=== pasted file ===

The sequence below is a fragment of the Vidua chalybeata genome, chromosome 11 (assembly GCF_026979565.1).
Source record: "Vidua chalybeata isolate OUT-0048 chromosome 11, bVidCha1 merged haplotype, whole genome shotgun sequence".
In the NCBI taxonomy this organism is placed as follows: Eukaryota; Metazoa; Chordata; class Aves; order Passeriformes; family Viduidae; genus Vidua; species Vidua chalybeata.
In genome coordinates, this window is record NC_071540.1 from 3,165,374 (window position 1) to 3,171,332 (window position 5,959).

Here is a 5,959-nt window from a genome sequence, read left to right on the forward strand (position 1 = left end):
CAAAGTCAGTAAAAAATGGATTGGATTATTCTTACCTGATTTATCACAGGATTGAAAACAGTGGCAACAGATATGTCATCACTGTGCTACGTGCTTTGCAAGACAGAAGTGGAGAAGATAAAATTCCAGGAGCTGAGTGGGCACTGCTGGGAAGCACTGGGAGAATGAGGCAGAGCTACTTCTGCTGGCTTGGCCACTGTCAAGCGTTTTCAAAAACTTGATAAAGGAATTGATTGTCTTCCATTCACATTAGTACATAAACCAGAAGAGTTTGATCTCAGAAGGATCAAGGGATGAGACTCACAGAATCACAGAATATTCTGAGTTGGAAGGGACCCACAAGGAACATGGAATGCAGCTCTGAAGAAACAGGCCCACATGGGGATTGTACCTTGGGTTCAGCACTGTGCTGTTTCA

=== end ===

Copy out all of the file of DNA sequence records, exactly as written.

The sequence below is a fragment of the Vidua chalybeata genome, chromosome 11 (assembly GCF_026979565.1).
Source record: "Vidua chalybeata isolate OUT-0048 chromosome 11, bVidCha1 merged haplotype, whole genome shotgun sequence".
In the NCBI taxonomy this organism is placed as follows: Eukaryota; Metazoa; Chordata; class Aves; order Passeriformes; family Viduidae; genus Vidua; species Vidua chalybeata.
In genome coordinates, this window is record NC_071540.1 from 3,165,374 (window position 1) to 3,171,332 (window position 5,959).

Here is a 5,959-nt window from a genome sequence, read left to right on the forward strand (position 1 = left end):
CAAAGTCAGTAAAAAATGGATTGGATTATTCTTACCTGATTTATCACAGGATTGAAAACAGTGGCAACAGATATGTCATCACTGTGCTACGTGCTTTGCAAGACAGAAGTGGAGAAGATAAAATTCCAGGAGCTGAGTGGGCACTGCTGGGAAGCACTGGGAGAATGAGGCAGAGCTACTTCTGCTGGCTTGGCCACTGTCAAGCGTTTTCAAAAACTTGATAAAGGAATTGATTGTCTTCCATTCACATTAGTACATAAACCAGAAGAGTTTGATCTCAGAAGGATCAAGGGATGAGACTCACAGAATCACAGAATATTCTGAGTTGGAAGGGACCCACAAGGAACATGGAATGCAGCTCTGAAGAAACAGGCCCACATGGGGATTGTACCTTGGGTTCAGCACTGTGCTGTTTCA